Thongjao pottery making is a completely natural process, which involves curing the earthenware at normal temperature in the open before baking. The crucial process of baking the cured ware is done in a special kiln, using paddy husk that is collected and stored after the harvest. Baking is a delicate process because the chances of breakage and damage are quite high and it is even associated with certain beliefs. Binarani says that they use a special herb called khoizuleikham—plectranthusternifolius, a medicinal plant—during the baking process to “ward off an evil eye”. In one go, they bake about 100 pieces of earthenware in three to four kilns after which the fired earthenware is left to cool and cure for two days.
The crucial process of baking the cured ware is done in a special kiln, using paddy husk that is collected and stored after the harvest. Baking is a delicate process because of chances of breakage
In the market, the prices of Thongjao earthenware range from ₹40 for small pots to ₹300 for ngari kharung, which is about three feet high with a circumference of two feet and derives its name from a local delicacy called ngari—made by fermenting fish. The main market is the world-famous Nupi Keithel (women’s market) located in the heart of the state capital, Imphal.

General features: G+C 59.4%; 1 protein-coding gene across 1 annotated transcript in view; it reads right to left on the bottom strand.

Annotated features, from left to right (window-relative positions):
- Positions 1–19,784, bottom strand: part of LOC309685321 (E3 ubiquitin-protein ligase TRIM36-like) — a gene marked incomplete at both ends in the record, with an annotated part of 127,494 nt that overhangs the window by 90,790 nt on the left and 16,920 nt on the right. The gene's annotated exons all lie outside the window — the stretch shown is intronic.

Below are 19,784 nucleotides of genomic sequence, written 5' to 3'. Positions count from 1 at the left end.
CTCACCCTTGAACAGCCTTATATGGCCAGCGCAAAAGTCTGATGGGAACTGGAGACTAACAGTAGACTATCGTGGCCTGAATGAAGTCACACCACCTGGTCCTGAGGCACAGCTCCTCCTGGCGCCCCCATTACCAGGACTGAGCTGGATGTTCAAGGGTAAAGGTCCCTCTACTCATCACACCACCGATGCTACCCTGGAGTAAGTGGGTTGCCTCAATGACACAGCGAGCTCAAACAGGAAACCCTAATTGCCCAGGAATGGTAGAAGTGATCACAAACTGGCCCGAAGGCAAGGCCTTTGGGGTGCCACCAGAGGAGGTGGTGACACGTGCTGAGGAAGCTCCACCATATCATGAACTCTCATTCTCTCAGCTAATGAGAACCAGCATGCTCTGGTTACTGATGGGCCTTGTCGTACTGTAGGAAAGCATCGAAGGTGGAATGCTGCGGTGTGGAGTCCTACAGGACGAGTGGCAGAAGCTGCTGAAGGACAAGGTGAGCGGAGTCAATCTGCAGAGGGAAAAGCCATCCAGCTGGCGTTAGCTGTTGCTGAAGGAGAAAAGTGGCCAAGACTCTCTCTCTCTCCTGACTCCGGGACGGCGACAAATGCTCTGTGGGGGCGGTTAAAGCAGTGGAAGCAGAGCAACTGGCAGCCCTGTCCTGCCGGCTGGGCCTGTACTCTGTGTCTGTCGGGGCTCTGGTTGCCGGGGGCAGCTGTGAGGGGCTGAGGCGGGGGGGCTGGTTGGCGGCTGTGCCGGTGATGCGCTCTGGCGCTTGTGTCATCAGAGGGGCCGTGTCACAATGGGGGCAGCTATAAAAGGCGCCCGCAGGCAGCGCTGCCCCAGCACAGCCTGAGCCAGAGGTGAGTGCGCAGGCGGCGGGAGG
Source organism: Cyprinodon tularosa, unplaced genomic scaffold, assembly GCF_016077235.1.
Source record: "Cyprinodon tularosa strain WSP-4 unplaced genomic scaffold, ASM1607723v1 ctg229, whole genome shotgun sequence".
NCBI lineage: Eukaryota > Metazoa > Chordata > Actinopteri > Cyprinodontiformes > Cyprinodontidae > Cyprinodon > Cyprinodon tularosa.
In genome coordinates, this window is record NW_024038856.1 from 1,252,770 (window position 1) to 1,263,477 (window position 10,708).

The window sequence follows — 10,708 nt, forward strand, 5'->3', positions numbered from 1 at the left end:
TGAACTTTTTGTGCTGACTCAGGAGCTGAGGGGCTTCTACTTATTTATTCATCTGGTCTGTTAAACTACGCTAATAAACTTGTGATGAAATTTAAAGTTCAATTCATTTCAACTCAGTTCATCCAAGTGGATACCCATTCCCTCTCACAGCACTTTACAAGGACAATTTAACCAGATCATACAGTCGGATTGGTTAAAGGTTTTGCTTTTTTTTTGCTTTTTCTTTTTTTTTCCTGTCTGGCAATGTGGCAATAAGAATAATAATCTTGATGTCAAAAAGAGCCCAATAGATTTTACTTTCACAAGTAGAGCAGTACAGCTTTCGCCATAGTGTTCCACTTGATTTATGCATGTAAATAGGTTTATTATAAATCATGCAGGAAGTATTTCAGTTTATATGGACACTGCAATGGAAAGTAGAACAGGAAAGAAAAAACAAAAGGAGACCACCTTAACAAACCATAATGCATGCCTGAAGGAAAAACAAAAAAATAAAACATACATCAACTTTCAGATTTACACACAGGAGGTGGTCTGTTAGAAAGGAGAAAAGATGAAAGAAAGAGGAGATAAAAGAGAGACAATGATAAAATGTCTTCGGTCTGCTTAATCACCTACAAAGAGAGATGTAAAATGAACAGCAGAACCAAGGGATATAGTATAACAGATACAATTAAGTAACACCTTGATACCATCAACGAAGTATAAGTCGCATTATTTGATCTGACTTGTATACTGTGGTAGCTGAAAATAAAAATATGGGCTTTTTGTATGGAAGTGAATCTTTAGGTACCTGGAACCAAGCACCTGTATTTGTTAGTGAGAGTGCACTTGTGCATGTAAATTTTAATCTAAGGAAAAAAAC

But transporting the fragile earthenware is a major hurdle and requires careful packaging. This is also one of the reasons for the Thongjao potters not being able to sell their ware outside the state. “Most of our products are purchased by locals here, but we also send them to Nupi Keithel,” says Samjetsabam. “Many people also come to our village to buy our pots and that eases our transportation challenge.”
The demand for Manipur’s indigenous pottery goes up on special occasions such as weddings, Swasti puja (celebrated on the fifth day after a child’s birth), and religious festivals. In more recent years, social events, which have become bigger with time, such as political rallies and public gatherings, have also helped in raising demand and revived interest in Thongjao pots and other earthenware. “Swasti puja happens almost on a daily basis, thanks to population increase,” says Samjetsabam, unlike in the previous decades when marriages and births in villages were rare due to low population. The variety of Thongjao pots have specific uses at various functions such as leirikhongbanbi (for storing the local brew), esingkharung (for water) and ngari kharung (for fermenting fish).
The demand for Manipur’s indigenous pottery goes up on special occasions such as weddings, Swasti puja, and religious festivals. Social events have become bigger with time
Interestingly, unlike the rest of rural Manipur where women turn out exquisitely woven handloom products, the women of Thongjao prefer pottery over working on the looms. “For us, pottery is much more economical and profitable than handloom,” says Samjetsabam. To encash the increasing demand for earthenware in the state, the potters of Thongjao are diversifying into making lampshades, flower pots, and gift items like mugs and cups.